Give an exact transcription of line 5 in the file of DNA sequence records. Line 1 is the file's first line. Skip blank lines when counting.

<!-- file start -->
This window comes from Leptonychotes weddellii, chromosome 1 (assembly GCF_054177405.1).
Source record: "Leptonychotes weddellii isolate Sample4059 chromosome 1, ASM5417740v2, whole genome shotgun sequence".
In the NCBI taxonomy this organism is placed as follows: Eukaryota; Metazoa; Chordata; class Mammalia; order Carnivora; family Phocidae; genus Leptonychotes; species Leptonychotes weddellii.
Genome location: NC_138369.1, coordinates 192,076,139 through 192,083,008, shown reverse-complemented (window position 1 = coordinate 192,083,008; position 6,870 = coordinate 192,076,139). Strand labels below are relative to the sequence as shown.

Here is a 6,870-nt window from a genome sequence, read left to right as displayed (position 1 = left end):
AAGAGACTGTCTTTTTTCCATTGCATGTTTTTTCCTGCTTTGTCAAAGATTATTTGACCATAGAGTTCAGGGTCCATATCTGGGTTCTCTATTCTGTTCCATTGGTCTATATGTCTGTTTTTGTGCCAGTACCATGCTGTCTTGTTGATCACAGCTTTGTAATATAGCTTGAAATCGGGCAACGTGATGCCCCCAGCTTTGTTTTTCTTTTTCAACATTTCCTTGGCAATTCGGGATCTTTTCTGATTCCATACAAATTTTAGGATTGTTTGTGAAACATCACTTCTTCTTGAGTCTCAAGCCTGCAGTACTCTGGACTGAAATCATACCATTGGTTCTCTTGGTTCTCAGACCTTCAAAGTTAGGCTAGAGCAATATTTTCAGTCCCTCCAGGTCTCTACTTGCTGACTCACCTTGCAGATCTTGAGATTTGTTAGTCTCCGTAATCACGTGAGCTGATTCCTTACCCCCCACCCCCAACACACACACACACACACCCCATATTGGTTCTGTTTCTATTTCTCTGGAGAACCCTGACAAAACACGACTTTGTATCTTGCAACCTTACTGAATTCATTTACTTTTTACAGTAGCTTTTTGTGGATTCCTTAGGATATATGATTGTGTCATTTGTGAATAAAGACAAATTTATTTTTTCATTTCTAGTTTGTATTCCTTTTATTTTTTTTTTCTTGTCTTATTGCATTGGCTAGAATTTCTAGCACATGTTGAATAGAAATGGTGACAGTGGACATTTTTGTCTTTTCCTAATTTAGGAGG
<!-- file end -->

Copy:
Here is a 6,870-nt window from a genome sequence, read left to right as displayed (position 1 = left end):